In lieu of an abstract, here is a brief excerpt of the content:

  • Editors’ Introduction
  • Jennifer L. Holberg and Marcy Taylor

We've reflected in this space before about the essential pedagogical importance of embodying principles in practice—something we termed incarnational teaching in an earlier introduction. What we find particularly compelling about this idea is that it should drive us to be as cognizant about the values we hold—and thereby explicitly (or, more often, implicitly) personify in the classroom—as we are about the practices we perform. When we spend the bulk of our pedagogical thinking mostly on matters of curriculum or, God forbid, assessment, we lose an important chance to think through the principles that should be guiding the materials and methods of our teaching. The difficulty of developing a rich teaching life, however, lies in the pressures to put the immediate—today's lesson plan—above the remote and abstract, to refuse the necessary time, reflection, and conversation required for the active theorizing of our teaching. But ultimately the consequences of not attending to underlying principles is, we fear, a profession that lacks coherence or, worse, a profession that tacitly operates under principles that, on closer inspection, many may find irrelevant, repugnant, or counterproductive. Of course, thinking about the ways we incarnate (or fail to incarnate) principles is risky, but as Robert Frost (1969) argues in his poem "Kitty Hawk," it is a risk worth the effort:

But God's own descent Into flesh was meantAs a demonstration [End Page 367] That the supreme merit Lay in risking spirit In substantiation.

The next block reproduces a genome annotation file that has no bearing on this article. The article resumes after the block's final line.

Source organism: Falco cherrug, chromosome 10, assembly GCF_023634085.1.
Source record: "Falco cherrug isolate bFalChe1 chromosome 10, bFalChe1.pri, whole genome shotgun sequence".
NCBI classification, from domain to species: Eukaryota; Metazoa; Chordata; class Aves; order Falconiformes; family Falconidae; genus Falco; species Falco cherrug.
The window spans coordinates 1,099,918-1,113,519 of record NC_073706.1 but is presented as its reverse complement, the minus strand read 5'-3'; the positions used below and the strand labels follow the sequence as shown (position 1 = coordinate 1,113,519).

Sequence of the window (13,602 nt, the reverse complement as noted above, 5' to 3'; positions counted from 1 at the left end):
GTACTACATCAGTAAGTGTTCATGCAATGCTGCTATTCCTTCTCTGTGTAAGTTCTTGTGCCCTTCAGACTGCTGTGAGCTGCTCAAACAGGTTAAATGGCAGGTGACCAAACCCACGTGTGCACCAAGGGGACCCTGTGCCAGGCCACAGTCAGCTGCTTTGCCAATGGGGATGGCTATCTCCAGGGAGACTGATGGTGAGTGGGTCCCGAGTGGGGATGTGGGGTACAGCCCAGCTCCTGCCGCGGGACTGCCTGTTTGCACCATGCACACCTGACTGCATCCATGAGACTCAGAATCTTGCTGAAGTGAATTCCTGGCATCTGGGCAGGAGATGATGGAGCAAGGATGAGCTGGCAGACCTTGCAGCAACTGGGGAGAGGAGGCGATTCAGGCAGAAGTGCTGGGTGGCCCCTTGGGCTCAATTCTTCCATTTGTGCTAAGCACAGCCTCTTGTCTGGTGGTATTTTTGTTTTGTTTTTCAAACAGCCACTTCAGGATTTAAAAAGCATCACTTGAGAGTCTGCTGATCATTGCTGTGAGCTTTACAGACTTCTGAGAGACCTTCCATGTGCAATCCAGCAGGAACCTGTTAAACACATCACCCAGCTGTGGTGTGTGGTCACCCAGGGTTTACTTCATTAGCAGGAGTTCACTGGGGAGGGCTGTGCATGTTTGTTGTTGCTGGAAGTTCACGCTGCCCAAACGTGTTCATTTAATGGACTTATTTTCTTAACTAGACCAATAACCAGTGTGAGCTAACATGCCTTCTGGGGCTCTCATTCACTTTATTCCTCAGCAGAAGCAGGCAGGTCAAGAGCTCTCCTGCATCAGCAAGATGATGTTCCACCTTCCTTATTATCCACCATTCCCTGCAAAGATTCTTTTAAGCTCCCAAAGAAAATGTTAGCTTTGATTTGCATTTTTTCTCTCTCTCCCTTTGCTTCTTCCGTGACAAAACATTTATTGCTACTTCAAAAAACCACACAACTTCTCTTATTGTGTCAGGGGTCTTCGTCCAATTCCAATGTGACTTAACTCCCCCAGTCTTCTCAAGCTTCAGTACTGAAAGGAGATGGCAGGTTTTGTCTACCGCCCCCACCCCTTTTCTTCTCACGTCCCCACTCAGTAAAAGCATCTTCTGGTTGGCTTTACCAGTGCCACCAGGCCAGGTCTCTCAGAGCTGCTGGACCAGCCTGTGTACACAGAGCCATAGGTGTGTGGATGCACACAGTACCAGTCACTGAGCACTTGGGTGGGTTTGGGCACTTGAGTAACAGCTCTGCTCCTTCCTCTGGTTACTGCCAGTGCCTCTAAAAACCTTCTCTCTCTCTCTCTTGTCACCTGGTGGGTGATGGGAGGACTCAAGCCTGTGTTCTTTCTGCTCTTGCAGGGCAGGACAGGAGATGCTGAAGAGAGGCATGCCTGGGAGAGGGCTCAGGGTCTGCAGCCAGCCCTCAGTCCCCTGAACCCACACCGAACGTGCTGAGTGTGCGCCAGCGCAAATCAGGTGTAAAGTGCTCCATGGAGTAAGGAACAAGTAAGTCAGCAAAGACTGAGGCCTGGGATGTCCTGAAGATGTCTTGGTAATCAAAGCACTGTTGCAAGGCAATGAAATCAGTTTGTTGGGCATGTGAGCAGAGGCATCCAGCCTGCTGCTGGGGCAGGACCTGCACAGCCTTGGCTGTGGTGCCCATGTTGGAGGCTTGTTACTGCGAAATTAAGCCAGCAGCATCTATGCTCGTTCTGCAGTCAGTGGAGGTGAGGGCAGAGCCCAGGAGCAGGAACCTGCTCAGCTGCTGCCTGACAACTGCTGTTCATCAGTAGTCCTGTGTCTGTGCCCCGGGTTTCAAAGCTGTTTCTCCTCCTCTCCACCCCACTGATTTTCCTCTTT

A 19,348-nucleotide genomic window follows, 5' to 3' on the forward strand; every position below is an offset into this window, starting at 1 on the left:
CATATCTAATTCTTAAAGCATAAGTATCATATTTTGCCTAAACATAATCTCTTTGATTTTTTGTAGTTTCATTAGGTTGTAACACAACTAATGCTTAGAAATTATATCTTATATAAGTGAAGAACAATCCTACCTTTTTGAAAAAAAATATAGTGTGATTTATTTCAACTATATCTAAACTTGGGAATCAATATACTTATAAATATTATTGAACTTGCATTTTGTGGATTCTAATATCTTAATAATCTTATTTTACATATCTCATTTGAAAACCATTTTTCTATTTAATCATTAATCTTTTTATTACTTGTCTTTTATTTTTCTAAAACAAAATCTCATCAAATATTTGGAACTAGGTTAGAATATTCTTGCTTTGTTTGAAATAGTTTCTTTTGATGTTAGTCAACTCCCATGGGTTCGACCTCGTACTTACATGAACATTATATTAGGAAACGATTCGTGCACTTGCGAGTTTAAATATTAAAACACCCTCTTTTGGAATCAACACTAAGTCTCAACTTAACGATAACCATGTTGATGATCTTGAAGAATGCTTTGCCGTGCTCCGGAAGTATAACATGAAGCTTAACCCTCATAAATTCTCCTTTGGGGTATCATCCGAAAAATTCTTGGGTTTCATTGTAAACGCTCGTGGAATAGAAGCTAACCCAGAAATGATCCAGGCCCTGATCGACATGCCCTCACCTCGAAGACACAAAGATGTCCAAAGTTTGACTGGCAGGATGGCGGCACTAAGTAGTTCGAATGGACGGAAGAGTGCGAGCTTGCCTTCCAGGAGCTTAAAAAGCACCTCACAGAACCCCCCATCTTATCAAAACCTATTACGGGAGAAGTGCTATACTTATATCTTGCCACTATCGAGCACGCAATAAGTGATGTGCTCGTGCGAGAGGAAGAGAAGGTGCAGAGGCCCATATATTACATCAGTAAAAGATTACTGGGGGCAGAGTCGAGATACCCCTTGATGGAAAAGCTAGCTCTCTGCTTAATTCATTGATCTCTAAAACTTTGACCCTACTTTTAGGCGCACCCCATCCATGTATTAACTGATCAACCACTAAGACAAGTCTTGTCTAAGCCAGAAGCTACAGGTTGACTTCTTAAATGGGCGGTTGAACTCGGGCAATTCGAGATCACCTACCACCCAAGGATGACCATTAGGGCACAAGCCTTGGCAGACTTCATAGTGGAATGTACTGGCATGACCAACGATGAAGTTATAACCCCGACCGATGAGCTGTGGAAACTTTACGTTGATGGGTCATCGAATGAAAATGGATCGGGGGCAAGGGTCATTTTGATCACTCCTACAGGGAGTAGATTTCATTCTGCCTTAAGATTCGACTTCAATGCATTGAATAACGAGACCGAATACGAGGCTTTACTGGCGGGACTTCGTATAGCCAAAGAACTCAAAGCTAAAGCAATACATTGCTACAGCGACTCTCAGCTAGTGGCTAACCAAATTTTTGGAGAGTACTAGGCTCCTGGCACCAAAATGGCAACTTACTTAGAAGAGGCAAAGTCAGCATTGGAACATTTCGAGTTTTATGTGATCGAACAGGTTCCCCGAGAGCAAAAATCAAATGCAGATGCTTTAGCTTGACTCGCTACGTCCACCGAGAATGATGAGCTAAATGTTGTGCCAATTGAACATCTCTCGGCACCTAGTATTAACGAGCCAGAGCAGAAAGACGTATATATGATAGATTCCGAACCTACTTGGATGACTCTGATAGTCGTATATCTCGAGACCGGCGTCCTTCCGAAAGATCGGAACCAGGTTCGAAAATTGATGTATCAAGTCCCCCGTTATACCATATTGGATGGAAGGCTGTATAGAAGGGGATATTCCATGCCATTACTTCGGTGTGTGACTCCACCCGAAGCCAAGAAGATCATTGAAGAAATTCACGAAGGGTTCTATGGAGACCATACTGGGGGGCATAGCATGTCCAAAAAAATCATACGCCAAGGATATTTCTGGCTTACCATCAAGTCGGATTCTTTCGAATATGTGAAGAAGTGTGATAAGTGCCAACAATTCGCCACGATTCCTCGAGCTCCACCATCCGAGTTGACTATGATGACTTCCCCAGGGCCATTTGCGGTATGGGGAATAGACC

In this issue, we have, as ever, an eclectic set of articles and reflections, covering a range of topics—from Shakespeare in the composition class to current conversations about the Brontës to service learning. However, we open with two pieces that attempt to articulate the embodiments of teaching, calling to mind the effects of material circumstances and physio-cultural characteristics on our professional places, including, of course, our classrooms.

First, we're very pleased to introduce to you our new reviews editor (as of volume 6), Mark C. Long. Long currently serves as chair of the English department at Keene State College in New Hampshire. Long's commentary "Where Do You Teach?" offers provocative questions about the way in which the place we inhabit in the profession affects our ability "to promote the values and rewards of an intellectual life organized around teaching." To quote Frost again, "Locality gives art," and Long makes a compelling argument, we believe, about the resulting array of significant problems that occur when the profession sees itself ideally embodied in only one location:

With the values and practices of the research university accepted as the profession-wide standard, we devote fewer of our intellectual energies to teaching, as well as to the ever more important engagements with public audiences who benefit from our work; we diminish the commitments of faculty whose intellectual work is organized around teaching undergraduate students, and whose reading and writing often arises from that work; and we handicap new PhDs struggling to imagine rewarding careers in English programs located outside the doctorate-granting institution.

Again, Long reminds us to examine our values—in this case, the values of the research university model—embodied in the local practices and teaching spaces we occupy.

Like Long, in her thought-provoking article, "Dancing Bodies in the Classroom: Moving toward an Embodied Pedagogy," Tina S. Kazan takes up the issue of incarnational teaching from the perspective of the body of the teacher (and her students). By applying her own, perhaps unusual, experience as a student in a ballroom dancing class to her own teaching, Kazan reminds us of the critical nature of the body in the classroom, arguing "that teachers who do acknowledge embodiment—most notably the people present and the felt sense of the moment (ranging from awkwardness to passionate [End Page 368] discoveries)—benefit from a more complex understanding of their students and their classroom. Both teachers and students can enjoy more opportunities for learning when the corporeal text of the classroom is recognized."

We hope this issue will inspire you to think about who you are and where you teach. After all, the soul of the university is...


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pp. 367-369
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